1-10 of 10 results  for:

  • Notation, Tempo, and Expression Marks x
  • Keyboard Instruments x
Clear all

Article

The Fingering of keyboard music with figures 1 to 5 for each hand, 1 standing for the thumb, a system in general use throughout the world today. The term was used in Britain in the 19th century in contrast to so-called English fingering (not, however, exclusively English), which provided for four fingers (marked 1 to 4) and a thumb (marked +)....

Article

The Fingering of keyboard music with figures 1 to 4 representing four fingers, and + the thumb, of each hand, a system used in England and elsewhere in the 19th century and now obsolete. The term contrasted with Continental fingering, which provides the figures 1 to 5 for each hand, 1 standing for the thumb, a system in general use throughout the world today....

Article

L.H  

Abbreviation for left hand (also Ger. linke Hand).

Article

Meane  

Owen Jander

English term referring originally to the middle part of a three-voice polyphonic texture. R. Brunne’s Chronical of Wace (c 1630) refers to ‘the clerkes that best couthe synge, wyth treble, mene & burdoun’. In discussions of discant, 15th-century theorists (Leonel Power, Pseudo-Chilston) applied ‘mene’ to the part sounding a 5th or a 3rd above the plainchant. In the Mulliner Book ten compositions by John Redford (...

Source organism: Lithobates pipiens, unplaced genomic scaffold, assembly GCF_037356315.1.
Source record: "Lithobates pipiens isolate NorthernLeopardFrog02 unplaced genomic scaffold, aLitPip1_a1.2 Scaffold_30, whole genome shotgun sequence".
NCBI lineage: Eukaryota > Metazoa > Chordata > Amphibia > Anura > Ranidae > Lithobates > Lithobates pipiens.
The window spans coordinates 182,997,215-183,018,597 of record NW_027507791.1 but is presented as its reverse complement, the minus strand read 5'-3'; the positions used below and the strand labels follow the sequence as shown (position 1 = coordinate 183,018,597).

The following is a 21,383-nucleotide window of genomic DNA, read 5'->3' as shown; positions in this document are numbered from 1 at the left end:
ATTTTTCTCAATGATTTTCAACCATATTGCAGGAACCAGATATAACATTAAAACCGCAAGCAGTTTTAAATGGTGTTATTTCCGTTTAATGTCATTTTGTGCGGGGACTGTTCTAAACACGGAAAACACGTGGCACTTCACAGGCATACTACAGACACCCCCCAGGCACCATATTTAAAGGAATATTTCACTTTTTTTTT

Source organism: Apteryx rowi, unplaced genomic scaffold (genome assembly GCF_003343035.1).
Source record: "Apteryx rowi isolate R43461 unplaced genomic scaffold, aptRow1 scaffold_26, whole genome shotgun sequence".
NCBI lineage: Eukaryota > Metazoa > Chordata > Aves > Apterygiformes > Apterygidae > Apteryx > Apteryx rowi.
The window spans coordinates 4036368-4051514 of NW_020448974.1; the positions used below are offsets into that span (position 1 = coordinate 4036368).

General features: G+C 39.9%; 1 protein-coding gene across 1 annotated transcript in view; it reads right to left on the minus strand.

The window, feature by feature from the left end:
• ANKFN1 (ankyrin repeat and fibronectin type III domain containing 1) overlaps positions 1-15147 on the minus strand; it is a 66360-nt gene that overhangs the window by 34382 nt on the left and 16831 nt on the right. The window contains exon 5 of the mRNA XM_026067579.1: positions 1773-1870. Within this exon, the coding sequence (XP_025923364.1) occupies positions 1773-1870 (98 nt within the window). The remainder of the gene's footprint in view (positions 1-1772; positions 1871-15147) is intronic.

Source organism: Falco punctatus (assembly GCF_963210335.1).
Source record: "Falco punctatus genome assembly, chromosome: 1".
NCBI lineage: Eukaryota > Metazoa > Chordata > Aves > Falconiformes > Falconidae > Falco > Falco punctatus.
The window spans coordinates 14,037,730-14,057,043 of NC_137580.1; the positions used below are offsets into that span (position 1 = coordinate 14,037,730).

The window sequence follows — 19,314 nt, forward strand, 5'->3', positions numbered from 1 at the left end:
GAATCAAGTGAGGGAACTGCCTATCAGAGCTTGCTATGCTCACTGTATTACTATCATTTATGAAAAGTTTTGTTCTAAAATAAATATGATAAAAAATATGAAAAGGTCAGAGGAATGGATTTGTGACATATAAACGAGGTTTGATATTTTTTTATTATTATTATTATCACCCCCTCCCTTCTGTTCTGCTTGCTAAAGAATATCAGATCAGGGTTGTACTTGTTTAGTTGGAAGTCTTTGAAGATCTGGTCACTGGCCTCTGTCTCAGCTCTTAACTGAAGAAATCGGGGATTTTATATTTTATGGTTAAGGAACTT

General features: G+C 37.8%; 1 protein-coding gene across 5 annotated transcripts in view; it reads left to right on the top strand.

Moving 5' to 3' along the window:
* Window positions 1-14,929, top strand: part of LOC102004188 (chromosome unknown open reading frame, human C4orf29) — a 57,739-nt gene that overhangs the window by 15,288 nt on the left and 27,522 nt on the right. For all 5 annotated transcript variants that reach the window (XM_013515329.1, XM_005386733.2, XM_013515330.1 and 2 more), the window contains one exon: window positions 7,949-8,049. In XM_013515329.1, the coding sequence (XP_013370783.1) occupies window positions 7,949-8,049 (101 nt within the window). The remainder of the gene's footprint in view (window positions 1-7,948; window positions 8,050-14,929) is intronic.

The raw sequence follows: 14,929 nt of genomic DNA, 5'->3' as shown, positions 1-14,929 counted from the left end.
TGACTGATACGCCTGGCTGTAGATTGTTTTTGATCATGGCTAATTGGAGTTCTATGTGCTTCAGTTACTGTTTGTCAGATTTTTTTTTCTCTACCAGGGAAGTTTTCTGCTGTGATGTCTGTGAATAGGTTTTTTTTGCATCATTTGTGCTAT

Article

MG  

Main gauche (Fr.: ‘left hand’). An instruction found in keyboard music.

Article

Peter Williams

A quasi-Latin term derived from pedalis (a part ‘for the feet’) to indicate that a piece of organ music so labelled is played by both hands and feet. The word appears to have arisen as an antithesis to Manualiter and was so used by Schlick (...

Article

Primo  

In piano duets, the part for the player seated on the right and playing the upper parts of the piece.

Article

A sign used in English virginal music and elsewhere to indicate an ornament of some kind. See Ornaments, §3 and Ornaments, §6.

Article

Peter Williams

A phrase used by composers to instruct the keyboard player of a continuo part to play the bass note(s) alone, without chords above. The phrase seems to occur in music (e.g. Corelli op.5) before it is described in theory books (Heinichen, 1728, Pasquali, Albrechtsberger), where the player is directed to play only those notes, singly (Heinichen) or with their octave (Adlung) or (if long) restruck (C.P.E. Bach etc.). C.P.E. Bach noted that the Italians did not in practice ever play ...

Article

In piano music, a direction to release the left ( Una corda) or ‘soft’ pedal.